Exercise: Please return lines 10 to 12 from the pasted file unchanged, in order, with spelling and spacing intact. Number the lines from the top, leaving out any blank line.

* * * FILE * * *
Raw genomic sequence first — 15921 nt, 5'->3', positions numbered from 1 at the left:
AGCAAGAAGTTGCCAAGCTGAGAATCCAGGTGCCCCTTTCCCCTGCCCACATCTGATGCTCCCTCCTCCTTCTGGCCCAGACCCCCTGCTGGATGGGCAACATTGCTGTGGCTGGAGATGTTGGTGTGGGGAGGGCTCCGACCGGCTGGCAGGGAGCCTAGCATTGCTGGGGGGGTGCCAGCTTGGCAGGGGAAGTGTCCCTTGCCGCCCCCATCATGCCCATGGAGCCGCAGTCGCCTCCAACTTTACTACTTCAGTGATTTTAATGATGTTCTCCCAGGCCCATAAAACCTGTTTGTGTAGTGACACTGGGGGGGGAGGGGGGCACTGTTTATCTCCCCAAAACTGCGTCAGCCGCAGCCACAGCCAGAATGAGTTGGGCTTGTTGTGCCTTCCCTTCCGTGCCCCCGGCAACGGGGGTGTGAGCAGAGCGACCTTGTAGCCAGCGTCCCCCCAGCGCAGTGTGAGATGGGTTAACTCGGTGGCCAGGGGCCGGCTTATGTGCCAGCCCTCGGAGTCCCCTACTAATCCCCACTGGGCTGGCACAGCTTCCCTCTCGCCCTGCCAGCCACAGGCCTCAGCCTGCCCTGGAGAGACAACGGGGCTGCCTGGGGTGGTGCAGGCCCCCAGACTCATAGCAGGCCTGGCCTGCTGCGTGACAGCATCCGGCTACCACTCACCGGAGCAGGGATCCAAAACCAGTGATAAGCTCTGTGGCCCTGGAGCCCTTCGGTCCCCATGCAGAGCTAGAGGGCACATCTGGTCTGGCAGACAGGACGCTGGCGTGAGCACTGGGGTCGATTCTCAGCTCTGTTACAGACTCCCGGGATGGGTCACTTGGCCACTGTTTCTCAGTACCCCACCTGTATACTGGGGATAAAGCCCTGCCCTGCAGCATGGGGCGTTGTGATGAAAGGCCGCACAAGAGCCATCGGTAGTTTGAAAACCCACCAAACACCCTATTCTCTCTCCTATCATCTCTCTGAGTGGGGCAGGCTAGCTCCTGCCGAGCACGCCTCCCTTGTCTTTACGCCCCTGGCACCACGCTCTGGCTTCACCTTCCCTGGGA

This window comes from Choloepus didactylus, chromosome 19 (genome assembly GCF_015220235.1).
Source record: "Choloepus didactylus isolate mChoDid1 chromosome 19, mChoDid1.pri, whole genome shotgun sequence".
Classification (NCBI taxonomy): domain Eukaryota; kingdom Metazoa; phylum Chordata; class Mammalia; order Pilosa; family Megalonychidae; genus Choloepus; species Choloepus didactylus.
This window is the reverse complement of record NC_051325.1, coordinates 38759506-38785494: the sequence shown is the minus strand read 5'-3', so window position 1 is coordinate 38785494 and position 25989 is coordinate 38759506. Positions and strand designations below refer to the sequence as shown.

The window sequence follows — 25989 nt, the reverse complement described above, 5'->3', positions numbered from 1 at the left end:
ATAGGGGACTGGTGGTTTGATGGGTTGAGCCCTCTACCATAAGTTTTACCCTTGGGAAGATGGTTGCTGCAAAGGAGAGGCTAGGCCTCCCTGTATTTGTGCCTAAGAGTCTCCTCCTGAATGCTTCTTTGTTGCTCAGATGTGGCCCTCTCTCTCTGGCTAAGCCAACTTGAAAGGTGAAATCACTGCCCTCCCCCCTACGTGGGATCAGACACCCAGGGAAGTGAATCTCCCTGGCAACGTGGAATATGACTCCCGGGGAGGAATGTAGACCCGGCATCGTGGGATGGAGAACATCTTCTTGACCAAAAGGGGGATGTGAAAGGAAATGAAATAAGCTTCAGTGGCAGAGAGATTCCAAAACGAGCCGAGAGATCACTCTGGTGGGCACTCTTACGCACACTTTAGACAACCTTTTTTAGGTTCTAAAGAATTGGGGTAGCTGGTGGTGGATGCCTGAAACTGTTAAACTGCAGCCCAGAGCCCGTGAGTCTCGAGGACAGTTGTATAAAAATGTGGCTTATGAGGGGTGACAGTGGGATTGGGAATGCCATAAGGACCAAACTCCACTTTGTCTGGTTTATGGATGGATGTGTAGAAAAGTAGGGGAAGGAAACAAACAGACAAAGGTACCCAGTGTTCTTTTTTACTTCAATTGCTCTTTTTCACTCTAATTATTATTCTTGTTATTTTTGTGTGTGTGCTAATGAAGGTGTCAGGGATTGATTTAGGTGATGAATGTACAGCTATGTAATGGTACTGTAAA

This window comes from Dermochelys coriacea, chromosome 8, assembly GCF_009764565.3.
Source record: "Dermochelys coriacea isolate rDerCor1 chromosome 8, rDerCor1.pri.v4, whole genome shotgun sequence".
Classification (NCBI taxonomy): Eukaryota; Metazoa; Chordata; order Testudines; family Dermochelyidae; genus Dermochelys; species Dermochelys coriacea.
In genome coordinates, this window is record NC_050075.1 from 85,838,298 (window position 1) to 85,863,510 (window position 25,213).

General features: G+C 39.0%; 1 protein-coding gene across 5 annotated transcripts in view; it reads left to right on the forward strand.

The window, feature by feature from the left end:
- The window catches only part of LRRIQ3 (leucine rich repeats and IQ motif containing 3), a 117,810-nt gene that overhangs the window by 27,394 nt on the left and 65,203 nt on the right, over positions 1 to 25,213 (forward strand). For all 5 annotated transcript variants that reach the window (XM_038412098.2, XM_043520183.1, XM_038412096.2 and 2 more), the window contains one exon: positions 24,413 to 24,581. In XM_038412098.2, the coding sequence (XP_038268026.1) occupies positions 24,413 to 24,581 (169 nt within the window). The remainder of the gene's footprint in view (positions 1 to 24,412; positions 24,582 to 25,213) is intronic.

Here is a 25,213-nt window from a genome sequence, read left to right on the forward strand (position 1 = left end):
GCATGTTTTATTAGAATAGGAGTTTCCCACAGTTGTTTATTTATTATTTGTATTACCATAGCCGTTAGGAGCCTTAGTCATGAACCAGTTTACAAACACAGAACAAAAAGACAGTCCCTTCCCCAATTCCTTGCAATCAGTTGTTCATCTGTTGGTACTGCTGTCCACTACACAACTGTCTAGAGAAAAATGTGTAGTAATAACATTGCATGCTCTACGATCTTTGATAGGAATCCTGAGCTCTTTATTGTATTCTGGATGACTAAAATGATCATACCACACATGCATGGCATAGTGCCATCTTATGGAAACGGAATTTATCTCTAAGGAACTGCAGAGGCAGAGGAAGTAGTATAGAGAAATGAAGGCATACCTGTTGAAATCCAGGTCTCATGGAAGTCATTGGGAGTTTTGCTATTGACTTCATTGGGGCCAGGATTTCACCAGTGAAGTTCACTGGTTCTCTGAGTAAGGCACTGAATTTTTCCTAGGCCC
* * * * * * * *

Source record: "Dermochelys coriacea isolate rDerCor1 chromosome 8, rDerCor1.pri.v4, whole genome shotgun sequence".
Classification (NCBI taxonomy): Eukaryota; Metazoa; Chordata; order Testudines; family Dermochelyidae; genus Dermochelys; species Dermochelys coriacea.
In genome coordinates, this window is record NC_050075.1 from 85,838,298 (window position 1) to 85,863,510 (window position 25,213).